Settlers developed agriculture very early because of the island’s fertile soils in the highlands, abundant rainfall and the presence of many plant species suitable for cultivation. Some plants grown in New Guinea were much later used in Europe. 5
Agriculture in New Guinea is characterized by mulching (adding organic material on soil and plant roots to protect them from crusting and erosion), crop rotations and tilling, practices which are used on terraces with complex irrigation systems.6
Animal food was hard to find until dogs, introduced by the Austronesians, started being used for hunting. Dogs are believed to be the cause of the extinction of several mammal species in New Guinea.7
Life in New Guinea today
Today, more than 80% of the island's people live outside of towns and follow a largely subsistence lifestyle. Natural resources provide for basic needs that cover food, education, health and other needs.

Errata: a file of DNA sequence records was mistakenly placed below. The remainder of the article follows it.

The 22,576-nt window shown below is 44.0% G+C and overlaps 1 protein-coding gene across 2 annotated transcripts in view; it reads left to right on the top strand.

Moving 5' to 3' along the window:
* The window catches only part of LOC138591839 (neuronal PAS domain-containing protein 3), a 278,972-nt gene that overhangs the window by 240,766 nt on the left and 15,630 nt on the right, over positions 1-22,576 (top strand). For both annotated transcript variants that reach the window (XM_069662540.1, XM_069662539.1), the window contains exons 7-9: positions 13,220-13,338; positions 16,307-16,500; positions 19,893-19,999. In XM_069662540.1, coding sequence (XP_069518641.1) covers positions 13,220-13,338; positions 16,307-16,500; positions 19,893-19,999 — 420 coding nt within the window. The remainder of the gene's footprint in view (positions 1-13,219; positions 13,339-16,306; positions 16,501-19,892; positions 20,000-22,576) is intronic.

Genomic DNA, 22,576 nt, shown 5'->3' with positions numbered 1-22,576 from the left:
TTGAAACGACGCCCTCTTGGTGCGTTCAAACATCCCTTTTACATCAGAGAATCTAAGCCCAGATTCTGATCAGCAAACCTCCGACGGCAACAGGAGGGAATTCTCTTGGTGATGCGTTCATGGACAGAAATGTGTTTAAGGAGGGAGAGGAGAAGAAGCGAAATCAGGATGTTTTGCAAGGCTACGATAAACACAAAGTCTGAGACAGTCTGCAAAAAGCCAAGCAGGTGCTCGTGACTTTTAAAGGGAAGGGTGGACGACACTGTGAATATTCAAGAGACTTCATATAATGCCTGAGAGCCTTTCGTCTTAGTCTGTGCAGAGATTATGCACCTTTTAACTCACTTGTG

In PNG, 97% of the country's land is owned and managed under customary tenure and stewardship. Communities have the final say in all resource management decisions, as guaranteed by the country’s constitution. Clans or individuals usually own customary land, which is usually inherited along paternal or maternal lines. 8
In Papua province, on the Indonesian side, community tenure is also increasingly recognized.
In a land of abundance, people struggle to make ends meet
While New Guinea abounds in dense forests, precious minerals, gas and oil, most people do not benefit from these resources. Here like in other places across the world, people living in areas of abundant and precious natural resources frequently live below the poverty line.
The people of New Guinea are no exception to this rule, with poverty in some parts of the island rivalling that of some of the poorest countries in Africa.